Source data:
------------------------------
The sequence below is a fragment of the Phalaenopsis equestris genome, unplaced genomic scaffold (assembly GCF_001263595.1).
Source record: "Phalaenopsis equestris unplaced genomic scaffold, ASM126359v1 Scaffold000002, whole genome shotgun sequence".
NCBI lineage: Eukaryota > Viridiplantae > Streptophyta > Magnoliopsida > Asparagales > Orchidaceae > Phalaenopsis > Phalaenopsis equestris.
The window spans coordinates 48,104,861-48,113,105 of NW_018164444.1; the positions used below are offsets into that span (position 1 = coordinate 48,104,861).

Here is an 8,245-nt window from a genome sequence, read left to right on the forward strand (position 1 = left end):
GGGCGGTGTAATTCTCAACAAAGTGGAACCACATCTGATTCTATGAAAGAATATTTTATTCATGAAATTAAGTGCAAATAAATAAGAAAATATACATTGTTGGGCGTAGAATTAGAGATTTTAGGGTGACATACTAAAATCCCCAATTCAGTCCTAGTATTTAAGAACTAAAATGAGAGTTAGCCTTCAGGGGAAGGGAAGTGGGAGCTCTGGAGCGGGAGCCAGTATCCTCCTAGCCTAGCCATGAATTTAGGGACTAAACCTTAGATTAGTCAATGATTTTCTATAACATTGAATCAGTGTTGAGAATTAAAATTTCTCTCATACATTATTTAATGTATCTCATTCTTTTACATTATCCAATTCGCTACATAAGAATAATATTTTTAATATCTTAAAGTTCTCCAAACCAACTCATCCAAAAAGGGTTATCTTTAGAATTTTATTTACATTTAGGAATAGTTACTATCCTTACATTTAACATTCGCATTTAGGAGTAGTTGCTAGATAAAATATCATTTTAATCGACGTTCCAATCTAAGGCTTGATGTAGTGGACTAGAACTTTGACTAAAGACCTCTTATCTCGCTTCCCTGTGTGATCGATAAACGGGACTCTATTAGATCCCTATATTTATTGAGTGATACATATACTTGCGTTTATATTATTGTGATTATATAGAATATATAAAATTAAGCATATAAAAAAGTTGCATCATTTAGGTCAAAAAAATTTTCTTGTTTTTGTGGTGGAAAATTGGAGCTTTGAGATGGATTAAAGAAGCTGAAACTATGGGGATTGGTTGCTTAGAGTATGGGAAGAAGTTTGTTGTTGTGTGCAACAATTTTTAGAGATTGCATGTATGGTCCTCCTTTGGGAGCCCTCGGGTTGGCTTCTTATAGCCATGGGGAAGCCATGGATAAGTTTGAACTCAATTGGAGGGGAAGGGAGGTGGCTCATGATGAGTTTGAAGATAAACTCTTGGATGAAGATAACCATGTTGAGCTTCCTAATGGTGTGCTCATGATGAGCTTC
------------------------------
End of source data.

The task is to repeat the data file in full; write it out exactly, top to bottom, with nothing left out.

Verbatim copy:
The sequence below is a fragment of the Phalaenopsis equestris genome, unplaced genomic scaffold (assembly GCF_001263595.1).
Source record: "Phalaenopsis equestris unplaced genomic scaffold, ASM126359v1 Scaffold000002, whole genome shotgun sequence".
NCBI lineage: Eukaryota > Viridiplantae > Streptophyta > Magnoliopsida > Asparagales > Orchidaceae > Phalaenopsis > Phalaenopsis equestris.
The window spans coordinates 48,104,861-48,113,105 of NW_018164444.1; the positions used below are offsets into that span (position 1 = coordinate 48,104,861).

Here is an 8,245-nt window from a genome sequence, read left to right on the forward strand (position 1 = left end):
GGGCGGTGTAATTCTCAACAAAGTGGAACCACATCTGATTCTATGAAAGAATATTTTATTCATGAAATTAAGTGCAAATAAATAAGAAAATATACATTGTTGGGCGTAGAATTAGAGATTTTAGGGTGACATACTAAAATCCCCAATTCAGTCCTAGTATTTAAGAACTAAAATGAGAGTTAGCCTTCAGGGGAAGGGAAGTGGGAGCTCTGGAGCGGGAGCCAGTATCCTCCTAGCCTAGCCATGAATTTAGGGACTAAACCTTAGATTAGTCAATGATTTTCTATAACATTGAATCAGTGTTGAGAATTAAAATTTCTCTCATACATTATTTAATGTATCTCATTCTTTTACATTATCCAATTCGCTACATAAGAATAATATTTTTAATATCTTAAAGTTCTCCAAACCAACTCATCCAAAAAGGGTTATCTTTAGAATTTTATTTACATTTAGGAATAGTTACTATCCTTACATTTAACATTCGCATTTAGGAGTAGTTGCTAGATAAAATATCATTTTAATCGACGTTCCAATCTAAGGCTTGATGTAGTGGACTAGAACTTTGACTAAAGACCTCTTATCTCGCTTCCCTGTGTGATCGATAAACGGGACTCTATTAGATCCCTATATTTATTGAGTGATACATATACTTGCGTTTATATTATTGTGATTATATAGAATATATAAAATTAAGCATATAAAAAAGTTGCATCATTTAGGTCAAAAAAATTTTCTTGTTTTTGTGGTGGAAAATTGGAGCTTTGAGATGGATTAAAGAAGCTGAAACTATGGGGATTGGTTGCTTAGAGTATGGGAAGAAGTTTGTTGTTGTGTGCAACAATTTTTAGAGATTGCATGTATGGTCCTCCTTTGGGAGCCCTCGGGTTGGCTTCTTATAGCCATGGGGAAGCCATGGATAAGTTTGAACTCAATTGGAGGGGAAGGGAGGTGGCTCATGATGAGTTTGAAGATAAACTCTTGGATGAAGATAACCATGTTGAGCTTCCTAATGGTGTGCTCATGATGAGCTTC